|Ezekiel's Tyre Prophecy Defended|
Ezekiel 26 and the Tyre prophecy is a flagship prooftext for those who claim divine inspiration for the Scriptures. Let's see if it bears out under assorted criticisms and examination. I first wrote this essay some years ago and in 2003 had some new insights and arguments to add.
Who Are "They"?
"They will plunder your wealth and loot your merchandise.." (NIV)
This verse is pivotal to many of the arguments of each side. Our side would say that the "they" in v. 12 refers back the "nations" in v. 3-5, and were represented by Alexander the Great, who did the things described in v. 12, thus fulfilling the prophecy. Skeptics and other critics, however, say that the "they" in v. 12 refers to the elements of Nebuchadnezzar's forces in verses 7 and 11. Nebuchadnezzar never did the things ascribed to "they," in verse 12 - he failed to take Tyre at all - so the prophecy, it is said, was not fulfilled.
A key here is that the "they" in v. 12 can only refer to the "nations" in v. 3. Let's see how this is so.
This oracle clearly offers two pairings: the I/they of Adonai YHWH the sovereign, leading the nations; the he/personified-possession army of Nebuchadnezzar, who though still under Adonai YHWH's sovereign control, is given credit for being able to "will" do things on his own, with his army under him and subsumed under his identity. The oracle therefore indicates that Nebuchadnezzar will do specific actions, and that "nations" will perform certain actions. Nebuchadnezzar brings one of those nations, but the language tells us that the actions of 3-5 and 12-14 may be performed by any nations God brings against Tyre and need not be actions of Nebuchadnezzar.
Verses 3-5 and 12-14 are "I/they" verses -- and form a minor chiastic structure around the central core of verses describing Nebuchadnezzar's actions alone. The linguistic pattern of this passage indicates that the "they" of v. 12 are the nations of v. 4. Not only is the pronoun ("they") the same, but in addition, only in these verses is Adonai YHWH the sole leader, and two unique actions -- net spreading, scraping -- are the same as those ascribed to the nations in 3-5.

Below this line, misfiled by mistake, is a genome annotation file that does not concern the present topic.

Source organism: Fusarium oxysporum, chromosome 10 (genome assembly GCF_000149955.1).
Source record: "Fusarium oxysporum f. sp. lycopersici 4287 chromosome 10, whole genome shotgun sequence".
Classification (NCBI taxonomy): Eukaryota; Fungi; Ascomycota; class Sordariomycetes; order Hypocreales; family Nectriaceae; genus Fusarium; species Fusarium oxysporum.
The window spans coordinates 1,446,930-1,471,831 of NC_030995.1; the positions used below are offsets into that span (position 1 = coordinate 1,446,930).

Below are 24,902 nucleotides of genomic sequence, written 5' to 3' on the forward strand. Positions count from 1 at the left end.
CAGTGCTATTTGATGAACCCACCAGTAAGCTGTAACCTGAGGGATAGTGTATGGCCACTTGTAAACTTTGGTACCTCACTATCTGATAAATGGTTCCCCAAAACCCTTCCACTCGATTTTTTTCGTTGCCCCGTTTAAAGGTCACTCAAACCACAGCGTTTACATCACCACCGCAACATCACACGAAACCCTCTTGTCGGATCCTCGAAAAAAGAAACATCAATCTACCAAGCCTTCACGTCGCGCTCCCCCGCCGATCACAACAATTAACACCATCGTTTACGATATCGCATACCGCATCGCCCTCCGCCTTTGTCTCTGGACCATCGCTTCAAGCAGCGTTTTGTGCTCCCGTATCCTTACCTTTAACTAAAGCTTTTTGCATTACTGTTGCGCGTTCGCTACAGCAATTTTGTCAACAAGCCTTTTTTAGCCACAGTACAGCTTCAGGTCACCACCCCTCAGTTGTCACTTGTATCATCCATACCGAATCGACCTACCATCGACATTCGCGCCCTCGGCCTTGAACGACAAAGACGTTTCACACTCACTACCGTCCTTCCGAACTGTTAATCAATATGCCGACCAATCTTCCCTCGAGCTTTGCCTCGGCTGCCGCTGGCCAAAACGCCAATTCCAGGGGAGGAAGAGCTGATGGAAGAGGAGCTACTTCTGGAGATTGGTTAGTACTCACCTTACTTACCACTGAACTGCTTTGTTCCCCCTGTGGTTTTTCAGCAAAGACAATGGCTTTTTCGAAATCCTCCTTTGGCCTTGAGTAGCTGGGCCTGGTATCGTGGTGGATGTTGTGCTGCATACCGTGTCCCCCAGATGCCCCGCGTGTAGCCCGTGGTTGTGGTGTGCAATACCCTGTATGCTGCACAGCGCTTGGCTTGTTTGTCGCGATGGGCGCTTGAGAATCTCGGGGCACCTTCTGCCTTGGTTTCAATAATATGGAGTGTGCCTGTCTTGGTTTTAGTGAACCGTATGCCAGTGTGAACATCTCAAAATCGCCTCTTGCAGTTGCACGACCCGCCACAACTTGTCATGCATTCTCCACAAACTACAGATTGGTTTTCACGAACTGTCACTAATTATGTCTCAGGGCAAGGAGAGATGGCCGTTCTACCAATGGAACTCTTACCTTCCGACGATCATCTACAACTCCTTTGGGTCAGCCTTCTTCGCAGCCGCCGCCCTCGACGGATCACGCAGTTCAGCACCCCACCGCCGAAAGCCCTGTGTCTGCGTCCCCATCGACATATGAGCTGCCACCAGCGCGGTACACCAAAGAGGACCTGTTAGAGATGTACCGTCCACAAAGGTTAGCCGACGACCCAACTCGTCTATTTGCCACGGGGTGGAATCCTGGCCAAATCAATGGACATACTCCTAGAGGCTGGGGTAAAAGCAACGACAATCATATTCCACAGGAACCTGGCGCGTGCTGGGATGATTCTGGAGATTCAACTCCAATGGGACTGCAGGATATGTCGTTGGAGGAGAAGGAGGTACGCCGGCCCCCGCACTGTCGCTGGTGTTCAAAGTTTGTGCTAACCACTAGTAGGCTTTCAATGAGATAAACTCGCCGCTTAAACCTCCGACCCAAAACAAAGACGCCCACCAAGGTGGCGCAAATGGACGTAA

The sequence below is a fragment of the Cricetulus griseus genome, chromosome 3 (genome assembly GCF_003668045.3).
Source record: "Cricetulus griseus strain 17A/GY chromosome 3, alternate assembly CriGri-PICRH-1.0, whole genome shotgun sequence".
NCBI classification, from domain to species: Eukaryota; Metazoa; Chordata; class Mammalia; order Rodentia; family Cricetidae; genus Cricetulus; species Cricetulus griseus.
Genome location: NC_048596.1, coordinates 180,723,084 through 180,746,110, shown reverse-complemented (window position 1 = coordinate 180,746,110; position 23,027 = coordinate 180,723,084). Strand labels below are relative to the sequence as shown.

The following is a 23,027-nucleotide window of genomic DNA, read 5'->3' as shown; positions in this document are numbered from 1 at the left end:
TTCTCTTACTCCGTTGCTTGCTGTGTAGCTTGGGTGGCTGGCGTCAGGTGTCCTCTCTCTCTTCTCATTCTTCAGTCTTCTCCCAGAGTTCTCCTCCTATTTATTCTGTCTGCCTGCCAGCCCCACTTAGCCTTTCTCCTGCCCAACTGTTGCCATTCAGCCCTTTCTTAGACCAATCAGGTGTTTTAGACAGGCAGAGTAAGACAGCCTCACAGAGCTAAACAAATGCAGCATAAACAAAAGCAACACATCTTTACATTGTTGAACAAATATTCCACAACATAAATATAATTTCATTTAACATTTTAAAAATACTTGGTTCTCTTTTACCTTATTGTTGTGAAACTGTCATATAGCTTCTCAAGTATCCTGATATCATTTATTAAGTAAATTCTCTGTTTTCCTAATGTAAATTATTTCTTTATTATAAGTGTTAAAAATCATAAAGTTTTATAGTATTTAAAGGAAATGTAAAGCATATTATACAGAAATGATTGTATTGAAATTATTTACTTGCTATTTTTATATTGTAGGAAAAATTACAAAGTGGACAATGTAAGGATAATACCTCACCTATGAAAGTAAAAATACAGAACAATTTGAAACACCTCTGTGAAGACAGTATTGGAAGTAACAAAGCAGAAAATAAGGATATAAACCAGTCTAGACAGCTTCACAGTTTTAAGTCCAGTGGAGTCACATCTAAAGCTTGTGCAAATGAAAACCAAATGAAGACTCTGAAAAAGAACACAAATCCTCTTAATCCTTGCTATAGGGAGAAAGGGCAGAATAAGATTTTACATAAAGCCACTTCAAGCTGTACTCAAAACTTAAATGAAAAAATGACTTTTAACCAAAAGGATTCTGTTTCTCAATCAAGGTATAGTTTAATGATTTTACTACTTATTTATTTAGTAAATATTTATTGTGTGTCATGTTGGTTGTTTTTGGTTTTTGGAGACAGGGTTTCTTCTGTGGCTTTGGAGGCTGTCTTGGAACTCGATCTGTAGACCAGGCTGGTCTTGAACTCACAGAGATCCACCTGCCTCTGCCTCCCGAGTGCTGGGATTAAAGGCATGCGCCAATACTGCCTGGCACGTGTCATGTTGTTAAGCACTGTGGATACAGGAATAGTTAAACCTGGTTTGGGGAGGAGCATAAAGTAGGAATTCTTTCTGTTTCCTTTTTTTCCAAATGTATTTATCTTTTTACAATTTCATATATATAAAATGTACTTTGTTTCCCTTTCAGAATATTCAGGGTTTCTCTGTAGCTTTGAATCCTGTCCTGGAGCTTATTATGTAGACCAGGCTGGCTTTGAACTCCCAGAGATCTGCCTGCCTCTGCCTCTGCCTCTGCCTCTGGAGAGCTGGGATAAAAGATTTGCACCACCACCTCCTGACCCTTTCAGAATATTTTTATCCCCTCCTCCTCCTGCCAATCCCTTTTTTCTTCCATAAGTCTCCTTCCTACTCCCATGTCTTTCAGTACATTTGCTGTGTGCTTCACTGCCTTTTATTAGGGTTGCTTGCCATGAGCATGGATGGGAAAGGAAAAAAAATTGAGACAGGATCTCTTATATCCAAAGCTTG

Slaying of the enemy is ascribed throughout the oracle, as would be expected of a common element of war.
Bottom line: "they" in v. 12 does not refer to Nebuchadnezzar and his army; they, as one of the "nations" brought by Adonai YHWH, would have qualified to fulfill those passages, but so could any other nation brought against Tyre in its history following.
One known proposal to refute the assertion that "they" in verse 12 refers to a plural antecedent is by comparing it Ezekiel 29:17-20, which is alleged to be similar in structure.
In fact it is not similar in structure at all, and has quite different contents. There are no "nations" in view in this short passage to serve as candidates for an antecedent of the pronoun "they", or anything else that can serve as a possible antecedent. There is no chaistic structure as the above noted. There is also no "I/They" pairing and consistent comparability of unique actions.
Let's look at the passage closely:
Nations Scraping and Nets
3 Therefore thus saith the Lord GOD; Behold, I am against thee, O Tyrus, and will cause many nations to come up against thee, as the sea causeth his waves to come up.
Ezekiel 26:3 verse says that "many nations" will be against Tyre. Babylon, Alexander the Great, and the Muslim crusaders are commonly cited as fulfillment. I will argue later that it is unnecessary to bring the Muslim crusaders into the picture and that Alexander's actions sufficiently fulfilled the prophecy.
Nebuchadnezzar's Babylon was the first of the nations to come against Tyre. Alexander's forces were put together from a coalition of Greek city-states. Each of these was an independent entity and acted as a nation unto itself. Alexander's father, Philip II, unified (by military force) these city-states and the regions of Thrace, Macedonia, and Greece proper under his rule - giving Alexander the unified front he needed to go forth and conquer.
Nevertheless, this was a coalition composed of many nations - and thus fulfills the prophecy.
A Skeptic once objected to this: "They were COALESCED into ONE NATION" - so the prophecy is NOT fulfilled there. A reader however has noted: